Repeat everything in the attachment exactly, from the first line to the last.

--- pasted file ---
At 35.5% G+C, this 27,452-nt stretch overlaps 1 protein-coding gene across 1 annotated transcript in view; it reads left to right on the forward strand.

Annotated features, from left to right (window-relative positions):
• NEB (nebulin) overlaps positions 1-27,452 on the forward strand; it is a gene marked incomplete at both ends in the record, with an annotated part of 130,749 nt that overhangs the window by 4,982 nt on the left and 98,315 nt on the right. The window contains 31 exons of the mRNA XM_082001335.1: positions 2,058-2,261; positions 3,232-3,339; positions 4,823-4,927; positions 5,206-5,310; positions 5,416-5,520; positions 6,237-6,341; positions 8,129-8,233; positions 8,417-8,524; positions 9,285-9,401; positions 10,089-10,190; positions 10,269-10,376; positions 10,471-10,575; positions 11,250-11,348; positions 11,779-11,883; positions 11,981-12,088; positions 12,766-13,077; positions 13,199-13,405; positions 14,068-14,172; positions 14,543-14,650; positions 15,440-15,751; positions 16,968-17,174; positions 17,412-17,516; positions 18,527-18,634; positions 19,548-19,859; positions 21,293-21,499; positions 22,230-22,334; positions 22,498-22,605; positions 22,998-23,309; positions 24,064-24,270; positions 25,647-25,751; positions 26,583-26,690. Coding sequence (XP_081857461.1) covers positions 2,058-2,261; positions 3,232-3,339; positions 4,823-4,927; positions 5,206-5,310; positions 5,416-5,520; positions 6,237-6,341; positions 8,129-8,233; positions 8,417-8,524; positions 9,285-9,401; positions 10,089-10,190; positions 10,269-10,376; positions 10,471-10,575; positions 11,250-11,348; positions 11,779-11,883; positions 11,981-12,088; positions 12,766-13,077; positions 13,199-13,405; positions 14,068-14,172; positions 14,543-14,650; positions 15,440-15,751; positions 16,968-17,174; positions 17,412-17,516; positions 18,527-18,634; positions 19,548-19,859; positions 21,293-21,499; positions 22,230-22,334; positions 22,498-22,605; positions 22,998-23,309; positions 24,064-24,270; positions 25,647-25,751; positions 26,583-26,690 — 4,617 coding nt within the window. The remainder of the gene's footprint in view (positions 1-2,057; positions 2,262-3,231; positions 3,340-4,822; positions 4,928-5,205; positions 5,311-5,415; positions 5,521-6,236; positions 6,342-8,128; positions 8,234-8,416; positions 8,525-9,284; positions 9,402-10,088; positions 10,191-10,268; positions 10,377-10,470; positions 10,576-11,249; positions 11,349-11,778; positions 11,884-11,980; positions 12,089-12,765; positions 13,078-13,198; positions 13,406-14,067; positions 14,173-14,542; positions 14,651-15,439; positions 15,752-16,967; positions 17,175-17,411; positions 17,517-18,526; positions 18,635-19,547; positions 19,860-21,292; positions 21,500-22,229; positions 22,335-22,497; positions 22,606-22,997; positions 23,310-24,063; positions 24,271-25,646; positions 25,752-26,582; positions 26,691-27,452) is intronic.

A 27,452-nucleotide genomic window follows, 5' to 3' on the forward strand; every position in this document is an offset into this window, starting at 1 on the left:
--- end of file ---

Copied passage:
At 35.5% G+C, this 27,452-nt stretch overlaps 1 protein-coding gene across 1 annotated transcript in view; it reads left to right on the forward strand.

Annotated features, from left to right (window-relative positions):
• NEB (nebulin) overlaps positions 1-27,452 on the forward strand; it is a gene marked incomplete at both ends in the record, with an annotated part of 130,749 nt that overhangs the window by 4,982 nt on the left and 98,315 nt on the right. The window contains 31 exons of the mRNA XM_082001335.1: positions 2,058-2,261; positions 3,232-3,339; positions 4,823-4,927; positions 5,206-5,310; positions 5,416-5,520; positions 6,237-6,341; positions 8,129-8,233; positions 8,417-8,524; positions 9,285-9,401; positions 10,089-10,190; positions 10,269-10,376; positions 10,471-10,575; positions 11,250-11,348; positions 11,779-11,883; positions 11,981-12,088; positions 12,766-13,077; positions 13,199-13,405; positions 14,068-14,172; positions 14,543-14,650; positions 15,440-15,751; positions 16,968-17,174; positions 17,412-17,516; positions 18,527-18,634; positions 19,548-19,859; positions 21,293-21,499; positions 22,230-22,334; positions 22,498-22,605; positions 22,998-23,309; positions 24,064-24,270; positions 25,647-25,751; positions 26,583-26,690. Coding sequence (XP_081857461.1) covers positions 2,058-2,261; positions 3,232-3,339; positions 4,823-4,927; positions 5,206-5,310; positions 5,416-5,520; positions 6,237-6,341; positions 8,129-8,233; positions 8,417-8,524; positions 9,285-9,401; positions 10,089-10,190; positions 10,269-10,376; positions 10,471-10,575; positions 11,250-11,348; positions 11,779-11,883; positions 11,981-12,088; positions 12,766-13,077; positions 13,199-13,405; positions 14,068-14,172; positions 14,543-14,650; positions 15,440-15,751; positions 16,968-17,174; positions 17,412-17,516; positions 18,527-18,634; positions 19,548-19,859; positions 21,293-21,499; positions 22,230-22,334; positions 22,498-22,605; positions 22,998-23,309; positions 24,064-24,270; positions 25,647-25,751; positions 26,583-26,690 — 4,617 coding nt within the window. The remainder of the gene's footprint in view (positions 1-2,057; positions 2,262-3,231; positions 3,340-4,822; positions 4,928-5,205; positions 5,311-5,415; positions 5,521-6,236; positions 6,342-8,128; positions 8,234-8,416; positions 8,525-9,284; positions 9,402-10,088; positions 10,191-10,268; positions 10,377-10,470; positions 10,576-11,249; positions 11,349-11,778; positions 11,884-11,980; positions 12,089-12,765; positions 13,078-13,198; positions 13,406-14,067; positions 14,173-14,542; positions 14,651-15,439; positions 15,752-16,967; positions 17,175-17,411; positions 17,517-18,526; positions 18,635-19,547; positions 19,860-21,292; positions 21,500-22,229; positions 22,335-22,497; positions 22,606-22,997; positions 23,310-24,063; positions 24,271-25,646; positions 25,752-26,582; positions 26,691-27,452) is intronic.

A 27,452-nucleotide genomic window follows, 5' to 3' on the forward strand; every position in this document is an offset into this window, starting at 1 on the left: